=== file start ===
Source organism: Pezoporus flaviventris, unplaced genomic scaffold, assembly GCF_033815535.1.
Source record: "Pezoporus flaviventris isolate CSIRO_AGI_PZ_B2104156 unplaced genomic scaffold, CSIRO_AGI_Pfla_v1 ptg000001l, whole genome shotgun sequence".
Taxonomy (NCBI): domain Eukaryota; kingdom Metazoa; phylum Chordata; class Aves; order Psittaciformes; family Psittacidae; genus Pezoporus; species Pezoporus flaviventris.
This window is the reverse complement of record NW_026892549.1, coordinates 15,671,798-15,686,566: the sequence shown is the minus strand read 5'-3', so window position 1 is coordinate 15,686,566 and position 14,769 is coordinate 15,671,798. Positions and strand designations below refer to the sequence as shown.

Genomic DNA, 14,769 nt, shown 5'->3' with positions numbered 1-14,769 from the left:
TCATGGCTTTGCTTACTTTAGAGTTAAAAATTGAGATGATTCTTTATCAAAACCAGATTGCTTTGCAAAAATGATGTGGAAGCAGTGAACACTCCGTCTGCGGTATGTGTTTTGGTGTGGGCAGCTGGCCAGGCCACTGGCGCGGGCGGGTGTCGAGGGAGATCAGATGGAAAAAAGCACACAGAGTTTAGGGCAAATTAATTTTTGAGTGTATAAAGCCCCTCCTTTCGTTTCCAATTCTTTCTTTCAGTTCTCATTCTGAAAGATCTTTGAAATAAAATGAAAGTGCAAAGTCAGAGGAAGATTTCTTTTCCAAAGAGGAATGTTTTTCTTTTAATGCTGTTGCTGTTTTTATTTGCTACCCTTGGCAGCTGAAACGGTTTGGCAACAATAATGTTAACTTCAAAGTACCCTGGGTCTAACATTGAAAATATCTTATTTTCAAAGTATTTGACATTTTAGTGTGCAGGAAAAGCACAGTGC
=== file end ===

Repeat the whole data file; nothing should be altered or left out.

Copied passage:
Source organism: Pezoporus flaviventris, unplaced genomic scaffold, assembly GCF_033815535.1.
Source record: "Pezoporus flaviventris isolate CSIRO_AGI_PZ_B2104156 unplaced genomic scaffold, CSIRO_AGI_Pfla_v1 ptg000001l, whole genome shotgun sequence".
Taxonomy (NCBI): domain Eukaryota; kingdom Metazoa; phylum Chordata; class Aves; order Psittaciformes; family Psittacidae; genus Pezoporus; species Pezoporus flaviventris.
This window is the reverse complement of record NW_026892549.1, coordinates 15,671,798-15,686,566: the sequence shown is the minus strand read 5'-3', so window position 1 is coordinate 15,686,566 and position 14,769 is coordinate 15,671,798. Positions and strand designations below refer to the sequence as shown.

Genomic DNA, 14,769 nt, shown 5'->3' with positions numbered 1-14,769 from the left:
TCATGGCTTTGCTTACTTTAGAGTTAAAAATTGAGATGATTCTTTATCAAAACCAGATTGCTTTGCAAAAATGATGTGGAAGCAGTGAACACTCCGTCTGCGGTATGTGTTTTGGTGTGGGCAGCTGGCCAGGCCACTGGCGCGGGCGGGTGTCGAGGGAGATCAGATGGAAAAAAGCACACAGAGTTTAGGGCAAATTAATTTTTGAGTGTATAAAGCCCCTCCTTTCGTTTCCAATTCTTTCTTTCAGTTCTCATTCTGAAAGATCTTTGAAATAAAATGAAAGTGCAAAGTCAGAGGAAGATTTCTTTTCCAAAGAGGAATGTTTTTCTTTTAATGCTGTTGCTGTTTTTATTTGCTACCCTTGGCAGCTGAAACGGTTTGGCAACAATAATGTTAACTTCAAAGTACCCTGGGTCTAACATTGAAAATATCTTATTTTCAAAGTATTTGACATTTTAGTGTGCAGGAAAAGCACAGTGC